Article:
Showing posts with label false memories in mice. Show all posts
Showing posts with label false memories in mice. Show all posts

Sunday, July 28, 2013

Researchers Create False Memories in Mice

The memory implantation of science fiction, the movie Inception, and the concept of memory travel has not yet become an actual affair but may be well on its way. Scientists have implanted false memory into mice to create memories that never actually happened. Dr. Susumu Tonagawa a neuroscientist, and his team at the Massachusetts Institute of Technology, recently published this amazing study in the journal Science. 

Neurons are a combination of electrical current that activates memory to determine the best courses of actions to current events.  By manipulating individual neurons, it is possible to place within the mice’s mind the fear of an activity that never occurred. The memories are stored in what is called engrams that are put together to create a behavioral action to certain stimuli in the present. 

The channelrhodopsin protein was encoded in the brain cells when they were activated during a room exploration process by the mice. Later, when exposed to blue light the protein was activated and changed the memory. This occurred when the mice were placed in a different chamber and an electric shock was given to create a fear response. However, when the blue light was activated the protein laden memory of the first room became associated with the shock. 

The switching of the shock room creates a profound new finding. The process helps to explain how memory operates and how false memory works in humans. Humans take bits and pieces of things they remember and add them up to make a constructed memory. The problem is that they sometimes include information that is not accurate.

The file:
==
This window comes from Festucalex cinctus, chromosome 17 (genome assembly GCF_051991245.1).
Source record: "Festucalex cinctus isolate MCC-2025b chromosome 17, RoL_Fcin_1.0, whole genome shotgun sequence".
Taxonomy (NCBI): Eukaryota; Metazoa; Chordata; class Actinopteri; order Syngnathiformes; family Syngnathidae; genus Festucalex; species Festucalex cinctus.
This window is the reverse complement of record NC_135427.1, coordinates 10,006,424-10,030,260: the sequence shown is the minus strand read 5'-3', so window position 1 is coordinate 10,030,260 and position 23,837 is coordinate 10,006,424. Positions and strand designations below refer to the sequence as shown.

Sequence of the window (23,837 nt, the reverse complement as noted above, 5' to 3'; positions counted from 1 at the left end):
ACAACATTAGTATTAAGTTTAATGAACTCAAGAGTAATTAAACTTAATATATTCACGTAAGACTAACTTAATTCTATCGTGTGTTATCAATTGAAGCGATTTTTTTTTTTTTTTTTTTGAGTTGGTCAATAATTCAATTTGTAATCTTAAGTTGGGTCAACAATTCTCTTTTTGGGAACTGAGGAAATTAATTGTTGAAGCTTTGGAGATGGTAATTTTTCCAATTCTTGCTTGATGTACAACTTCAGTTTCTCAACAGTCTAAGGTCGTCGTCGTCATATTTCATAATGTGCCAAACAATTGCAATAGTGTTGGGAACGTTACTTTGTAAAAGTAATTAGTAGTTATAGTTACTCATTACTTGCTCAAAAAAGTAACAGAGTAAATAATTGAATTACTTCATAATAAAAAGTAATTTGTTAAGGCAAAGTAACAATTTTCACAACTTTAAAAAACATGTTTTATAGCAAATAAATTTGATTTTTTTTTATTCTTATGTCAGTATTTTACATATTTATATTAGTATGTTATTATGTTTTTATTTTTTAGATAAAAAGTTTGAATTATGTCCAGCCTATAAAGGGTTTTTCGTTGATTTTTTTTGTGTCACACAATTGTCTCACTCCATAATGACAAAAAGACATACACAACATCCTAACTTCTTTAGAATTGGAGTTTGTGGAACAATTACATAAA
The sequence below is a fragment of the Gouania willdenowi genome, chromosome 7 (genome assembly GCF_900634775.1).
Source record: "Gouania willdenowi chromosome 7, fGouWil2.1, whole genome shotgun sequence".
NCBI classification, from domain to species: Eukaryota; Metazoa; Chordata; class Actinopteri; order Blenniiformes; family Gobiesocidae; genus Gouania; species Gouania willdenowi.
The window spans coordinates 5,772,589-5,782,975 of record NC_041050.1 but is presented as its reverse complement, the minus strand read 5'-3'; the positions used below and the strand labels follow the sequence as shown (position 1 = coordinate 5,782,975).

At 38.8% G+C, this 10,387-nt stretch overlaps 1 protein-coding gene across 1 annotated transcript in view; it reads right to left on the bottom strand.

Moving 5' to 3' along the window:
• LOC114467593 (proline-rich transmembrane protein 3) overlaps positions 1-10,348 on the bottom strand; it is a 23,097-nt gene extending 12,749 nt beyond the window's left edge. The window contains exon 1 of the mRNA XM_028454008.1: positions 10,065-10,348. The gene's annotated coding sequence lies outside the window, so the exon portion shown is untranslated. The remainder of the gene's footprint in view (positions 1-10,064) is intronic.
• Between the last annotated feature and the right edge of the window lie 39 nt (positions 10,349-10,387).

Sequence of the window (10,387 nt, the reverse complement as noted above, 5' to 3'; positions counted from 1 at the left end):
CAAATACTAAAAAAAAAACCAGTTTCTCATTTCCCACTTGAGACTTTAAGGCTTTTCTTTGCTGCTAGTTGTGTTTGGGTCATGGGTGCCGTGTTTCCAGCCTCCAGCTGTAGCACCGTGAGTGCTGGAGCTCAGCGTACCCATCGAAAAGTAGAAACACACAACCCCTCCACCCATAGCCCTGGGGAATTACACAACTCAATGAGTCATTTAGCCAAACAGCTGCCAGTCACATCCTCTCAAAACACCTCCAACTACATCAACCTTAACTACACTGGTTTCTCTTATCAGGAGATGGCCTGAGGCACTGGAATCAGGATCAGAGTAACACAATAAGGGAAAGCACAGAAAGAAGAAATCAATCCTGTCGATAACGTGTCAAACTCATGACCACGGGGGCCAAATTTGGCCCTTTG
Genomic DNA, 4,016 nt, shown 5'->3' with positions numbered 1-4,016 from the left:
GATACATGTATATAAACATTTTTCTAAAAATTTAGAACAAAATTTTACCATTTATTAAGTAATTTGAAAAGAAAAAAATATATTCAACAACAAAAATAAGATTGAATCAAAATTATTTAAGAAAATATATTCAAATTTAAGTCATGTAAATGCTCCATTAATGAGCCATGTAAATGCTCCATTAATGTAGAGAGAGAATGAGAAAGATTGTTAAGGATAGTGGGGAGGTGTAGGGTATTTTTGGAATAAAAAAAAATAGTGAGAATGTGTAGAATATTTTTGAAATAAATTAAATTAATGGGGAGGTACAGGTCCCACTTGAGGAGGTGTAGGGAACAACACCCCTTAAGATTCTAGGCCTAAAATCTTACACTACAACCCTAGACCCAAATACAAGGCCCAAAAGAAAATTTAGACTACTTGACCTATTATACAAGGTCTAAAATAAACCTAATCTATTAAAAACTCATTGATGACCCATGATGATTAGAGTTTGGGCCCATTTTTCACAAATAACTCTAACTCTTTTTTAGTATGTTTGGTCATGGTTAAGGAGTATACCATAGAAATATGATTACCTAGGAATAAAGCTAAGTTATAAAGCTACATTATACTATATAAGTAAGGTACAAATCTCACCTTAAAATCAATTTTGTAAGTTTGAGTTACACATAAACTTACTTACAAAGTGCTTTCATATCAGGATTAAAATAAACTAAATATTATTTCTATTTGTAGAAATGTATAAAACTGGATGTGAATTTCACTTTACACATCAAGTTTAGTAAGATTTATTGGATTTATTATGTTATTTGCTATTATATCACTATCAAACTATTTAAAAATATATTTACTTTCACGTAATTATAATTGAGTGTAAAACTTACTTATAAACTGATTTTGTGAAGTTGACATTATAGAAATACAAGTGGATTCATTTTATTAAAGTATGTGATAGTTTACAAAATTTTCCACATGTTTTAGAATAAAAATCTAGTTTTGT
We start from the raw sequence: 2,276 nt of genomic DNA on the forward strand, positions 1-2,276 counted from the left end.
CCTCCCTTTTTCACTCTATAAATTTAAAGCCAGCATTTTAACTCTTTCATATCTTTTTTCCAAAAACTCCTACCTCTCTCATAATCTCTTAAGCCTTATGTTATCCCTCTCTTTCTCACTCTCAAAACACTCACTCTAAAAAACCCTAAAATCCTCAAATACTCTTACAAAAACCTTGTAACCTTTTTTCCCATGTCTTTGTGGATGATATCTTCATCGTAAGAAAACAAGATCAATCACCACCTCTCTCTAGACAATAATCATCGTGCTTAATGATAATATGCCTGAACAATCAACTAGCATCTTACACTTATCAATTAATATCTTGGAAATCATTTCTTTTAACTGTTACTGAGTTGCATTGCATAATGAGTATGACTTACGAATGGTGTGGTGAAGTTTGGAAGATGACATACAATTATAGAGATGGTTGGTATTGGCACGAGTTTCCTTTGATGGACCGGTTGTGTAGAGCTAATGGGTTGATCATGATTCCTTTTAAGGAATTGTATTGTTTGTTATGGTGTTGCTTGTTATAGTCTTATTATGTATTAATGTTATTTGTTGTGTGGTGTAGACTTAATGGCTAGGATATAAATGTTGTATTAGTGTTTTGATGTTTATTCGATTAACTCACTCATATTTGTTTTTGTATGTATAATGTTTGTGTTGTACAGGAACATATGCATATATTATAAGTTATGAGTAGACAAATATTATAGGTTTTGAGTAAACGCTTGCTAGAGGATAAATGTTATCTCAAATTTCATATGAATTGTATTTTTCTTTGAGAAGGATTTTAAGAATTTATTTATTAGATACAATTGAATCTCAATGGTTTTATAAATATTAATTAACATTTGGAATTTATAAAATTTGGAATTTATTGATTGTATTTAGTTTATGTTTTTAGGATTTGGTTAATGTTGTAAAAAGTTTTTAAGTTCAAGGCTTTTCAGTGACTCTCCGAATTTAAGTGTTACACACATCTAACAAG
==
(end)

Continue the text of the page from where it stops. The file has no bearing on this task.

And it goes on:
There is a way for humans to overcome false memory. This includes the ability to better associate the original memories to their root stimuli and be aware of the alternative explanations. When humans are aware of the pieces of memory and use logic to help them ensure that the pieces fit together, or alternative pieces of information that are more accurate when a single piece changes the meaning of the memory, they can better decipher false from true memory. 

The concept of comparing and contrasting exact events is call critical thinking. Settling on the facts and then making logical meaning from the facts helps to ensure that the events are constructed in an accurate way. When people make leaps because cause and effect without the associated pieces they are more prone to false memory. It is a little like asking someone why they believe something is true and they cannot go back and pull out the facts to back up their assumptions. 

Generally, the more intelligent and questioning a person is the less likely they are going to be prone to false memory. A person who questions the facts in any particular event can weigh and balance alternative explanations and then rest on that explanation which is most logical. They may even resign that something is the most logical explanation and they believe it to be true but that alternative explanations are possible. 

There is also a way to actually overcome false memory in people through the use of technology.  A memory creates skin conductance because it is controlled automatically by the central nervous system. Something that never really happened would have a lower level of skin conductance than something that was actually stored within the brain. This helps people who accidentally associate false memories with true events separate the two through the vividness of the fact. 

At present the study was only conducted on mice but does open the possibility of creating and changing memories. Perhaps there will someday be a medical use for this process in helping people overcome trauma or change previously learned negative stimulation to positive stimulation such as a phobia. The study will likely be repeated to create validity and additional data before being tried on more complex mammals. 

Ramirez, et. al (2013). Creating a false memory in the hippocampus. Science, 341 (6144).
You may read the abstract here or purchase the full article HERE